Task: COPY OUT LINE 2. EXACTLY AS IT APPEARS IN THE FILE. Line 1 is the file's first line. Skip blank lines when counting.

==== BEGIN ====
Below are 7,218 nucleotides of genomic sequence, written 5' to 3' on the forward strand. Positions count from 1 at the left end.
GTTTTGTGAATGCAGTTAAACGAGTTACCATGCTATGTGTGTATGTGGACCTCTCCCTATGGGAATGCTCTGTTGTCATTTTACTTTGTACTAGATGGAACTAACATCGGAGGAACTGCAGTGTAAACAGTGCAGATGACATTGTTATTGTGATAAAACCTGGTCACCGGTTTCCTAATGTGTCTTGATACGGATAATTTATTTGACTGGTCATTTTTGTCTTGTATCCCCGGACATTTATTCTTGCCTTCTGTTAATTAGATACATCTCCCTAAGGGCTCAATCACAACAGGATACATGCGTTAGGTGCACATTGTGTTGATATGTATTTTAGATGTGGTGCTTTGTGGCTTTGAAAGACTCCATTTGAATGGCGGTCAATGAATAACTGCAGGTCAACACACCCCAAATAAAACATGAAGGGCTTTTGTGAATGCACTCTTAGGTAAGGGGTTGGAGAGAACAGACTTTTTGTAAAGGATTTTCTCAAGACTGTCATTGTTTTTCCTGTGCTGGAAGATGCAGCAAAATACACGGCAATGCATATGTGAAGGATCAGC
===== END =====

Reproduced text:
GTTTTGTGAATGCAGTTAAACGAGTTACCATGCTATGTGTGTATGTGGACCTCTCCCTATGGGAATGCTCTGTTGTCATTTTACTTTGTACTAGATGGAACTAACATCGGAGGAACTGCAGTGTAAACAGTGCAGATGACATTGTTATTGTGATAAAACCTGGTCACCGGTTTCCTAATGTGTCTTGATACGGATAATTTATTTGACTGGTCATTTTTGTCTTGTATCCCCGGACATTTATTCTTGCCTTCTGTTAATTAGATACATCTCCCTAAGGGCTCAATCACAACAGGATACATGCGTTAGGTGCACATTGTGTTGATATGTATTTTAGATGTGGTGCTTTGTGGCTTTGAAAGACTCCATTTGAATGGCGGTCAATGAATAACTGCAGGTCAACACACCCCAAATAAAACATGAAGGGCTTTTGTGAATGCACTCTTAGGTAAGGGGTTGGAGAGAACAGACTTTTTGTAAAGGATTTTCTCAAGACTGTCATTGTTTTTCCTGTGCTGGAAGATGCAGCAAAATACACGGCAATGCATATGTGAAGGATCAGC